These and similar quotes from E.F. Schumacher's provocative book Small is Beautiful on ecological economics came to mind when we received today's package from Germany. A couple of weeks earlier, we'd visited the Paris audio show and met with Peter Grundig of Greatech, Grundig Radio Experts & Technology from Krefeld/Germany. At the show, he presented his μVAC Subminiature Class-A Single Ended integrated tube amplifier. The μVAC sounded very promising even though it was placed on a table in a hallway. So we made a review appointment.

The μVAC is a two-box design, with separate housings for the power supply and actual amplifier. By housing we mean 140 x 85 x 90 mm for the 1.5 kg power supply and 140 x 85 x 75 mm for the 1 kg amplifier. Small indeed though relative heavy and well built. For such a pocket-sized piece of equipment, its looks are tough as evidenced by the heavy cooling fins on both units.

The amplifier is built around two types of subminiature tubes. Greatech uses the high-mu 5744 triode in the preamplifier section and the 5902 beam power pentode in the output stage. According to the manufacturer, the μVAC has an input impedance of 50Kohm and produces maximum output at 500mV. The German-issue output transformers deliver a maximum of 1 watt from the circuit. Greatech can build the amplifier for 4 or 8 ohms load impedance and there is a choice of 120 or 240 grid voltages. If you don't like the black faceplates, other colors may be ordered. The μVAC is fully hand-made in Germany and only available as a limited run of 250 pieces direct from the manufacturer.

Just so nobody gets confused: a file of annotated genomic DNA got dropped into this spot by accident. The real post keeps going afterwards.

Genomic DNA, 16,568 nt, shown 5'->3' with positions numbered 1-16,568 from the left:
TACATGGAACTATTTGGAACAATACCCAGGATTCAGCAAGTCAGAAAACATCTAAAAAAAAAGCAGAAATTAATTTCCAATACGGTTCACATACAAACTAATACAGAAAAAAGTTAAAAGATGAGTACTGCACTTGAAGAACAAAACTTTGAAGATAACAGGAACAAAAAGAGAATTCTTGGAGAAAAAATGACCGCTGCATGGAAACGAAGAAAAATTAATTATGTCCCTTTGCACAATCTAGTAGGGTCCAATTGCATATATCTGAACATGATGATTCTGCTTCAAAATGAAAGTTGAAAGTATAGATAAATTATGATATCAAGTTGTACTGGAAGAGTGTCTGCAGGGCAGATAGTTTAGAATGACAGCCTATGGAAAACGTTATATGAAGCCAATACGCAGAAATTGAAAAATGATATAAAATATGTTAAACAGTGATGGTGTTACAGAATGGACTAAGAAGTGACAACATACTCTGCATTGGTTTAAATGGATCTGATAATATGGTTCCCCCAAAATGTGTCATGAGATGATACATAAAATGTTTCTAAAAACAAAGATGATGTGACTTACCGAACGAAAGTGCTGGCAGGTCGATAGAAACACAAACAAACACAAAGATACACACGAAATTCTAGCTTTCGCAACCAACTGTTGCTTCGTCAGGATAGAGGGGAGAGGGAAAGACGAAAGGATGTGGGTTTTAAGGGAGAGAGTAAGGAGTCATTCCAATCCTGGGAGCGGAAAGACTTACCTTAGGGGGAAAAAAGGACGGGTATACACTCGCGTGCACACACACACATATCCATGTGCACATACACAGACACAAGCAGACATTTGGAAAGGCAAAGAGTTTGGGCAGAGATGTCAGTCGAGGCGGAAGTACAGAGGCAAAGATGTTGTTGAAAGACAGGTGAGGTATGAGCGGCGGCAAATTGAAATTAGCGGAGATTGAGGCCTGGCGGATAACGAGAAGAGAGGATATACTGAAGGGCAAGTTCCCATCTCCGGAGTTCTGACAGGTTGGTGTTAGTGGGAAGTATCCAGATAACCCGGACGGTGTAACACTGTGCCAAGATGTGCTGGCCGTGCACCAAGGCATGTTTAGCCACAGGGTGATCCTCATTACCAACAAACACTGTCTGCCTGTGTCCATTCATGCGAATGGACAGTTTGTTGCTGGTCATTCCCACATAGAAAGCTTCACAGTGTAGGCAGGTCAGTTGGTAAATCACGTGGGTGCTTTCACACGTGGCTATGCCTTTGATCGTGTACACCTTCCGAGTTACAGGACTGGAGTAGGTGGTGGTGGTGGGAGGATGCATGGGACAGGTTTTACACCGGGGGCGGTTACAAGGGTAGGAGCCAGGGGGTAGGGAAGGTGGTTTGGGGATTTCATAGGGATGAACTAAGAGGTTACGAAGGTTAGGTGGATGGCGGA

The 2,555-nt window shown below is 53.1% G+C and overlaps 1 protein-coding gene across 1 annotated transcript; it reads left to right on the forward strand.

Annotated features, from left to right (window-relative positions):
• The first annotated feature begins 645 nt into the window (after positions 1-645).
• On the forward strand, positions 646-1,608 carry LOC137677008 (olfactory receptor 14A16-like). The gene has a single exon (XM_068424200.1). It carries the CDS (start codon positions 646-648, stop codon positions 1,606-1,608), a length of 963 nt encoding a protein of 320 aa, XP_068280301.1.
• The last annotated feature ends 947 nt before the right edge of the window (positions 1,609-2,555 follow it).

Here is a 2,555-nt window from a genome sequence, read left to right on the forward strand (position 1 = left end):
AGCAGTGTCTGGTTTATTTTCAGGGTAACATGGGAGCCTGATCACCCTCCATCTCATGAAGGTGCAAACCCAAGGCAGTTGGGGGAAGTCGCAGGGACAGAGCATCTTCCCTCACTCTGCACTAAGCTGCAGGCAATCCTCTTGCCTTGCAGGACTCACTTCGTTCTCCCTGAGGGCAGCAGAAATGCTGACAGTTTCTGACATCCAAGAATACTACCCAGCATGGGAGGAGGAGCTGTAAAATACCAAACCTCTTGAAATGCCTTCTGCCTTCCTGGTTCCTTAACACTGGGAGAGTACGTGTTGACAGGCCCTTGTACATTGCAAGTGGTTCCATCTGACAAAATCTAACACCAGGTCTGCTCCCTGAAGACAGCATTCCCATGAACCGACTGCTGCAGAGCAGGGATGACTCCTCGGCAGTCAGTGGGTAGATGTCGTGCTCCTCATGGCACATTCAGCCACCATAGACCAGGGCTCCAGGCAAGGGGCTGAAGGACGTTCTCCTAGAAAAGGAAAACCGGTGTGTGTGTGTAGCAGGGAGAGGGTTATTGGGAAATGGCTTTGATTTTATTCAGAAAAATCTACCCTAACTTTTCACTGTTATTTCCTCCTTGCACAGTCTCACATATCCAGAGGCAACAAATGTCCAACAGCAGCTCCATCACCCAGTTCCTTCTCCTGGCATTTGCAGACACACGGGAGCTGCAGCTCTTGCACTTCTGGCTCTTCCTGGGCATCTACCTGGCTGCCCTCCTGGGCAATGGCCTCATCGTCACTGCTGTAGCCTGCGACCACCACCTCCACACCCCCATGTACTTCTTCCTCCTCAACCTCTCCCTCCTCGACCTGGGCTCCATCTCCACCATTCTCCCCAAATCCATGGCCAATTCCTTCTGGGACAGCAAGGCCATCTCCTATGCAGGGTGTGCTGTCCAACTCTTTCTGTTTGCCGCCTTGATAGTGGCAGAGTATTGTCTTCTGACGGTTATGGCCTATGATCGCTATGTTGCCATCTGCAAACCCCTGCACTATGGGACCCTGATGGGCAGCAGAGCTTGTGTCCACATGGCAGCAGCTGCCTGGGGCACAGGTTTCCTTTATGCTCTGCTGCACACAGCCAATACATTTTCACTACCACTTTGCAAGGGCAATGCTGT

Subminiature tubes were designed during the Second World War when there was a need for rugged tubes to be used in artillery shells. A metal detector based on radio frequencies was placed inside the tip of the shell. The metal detector made the shell intelligent -- as far as any means of war can be intelligent -- and only exploded close to its metal target, not on impact. The tubes employed thus had to be of extreme ruggedness. They would be small, use heavy glass envelopes and no fixed pins that could break. Instead, these subminiature tubes were equipped with loose bare wires, which acted like shell shock absorbers in their original applications.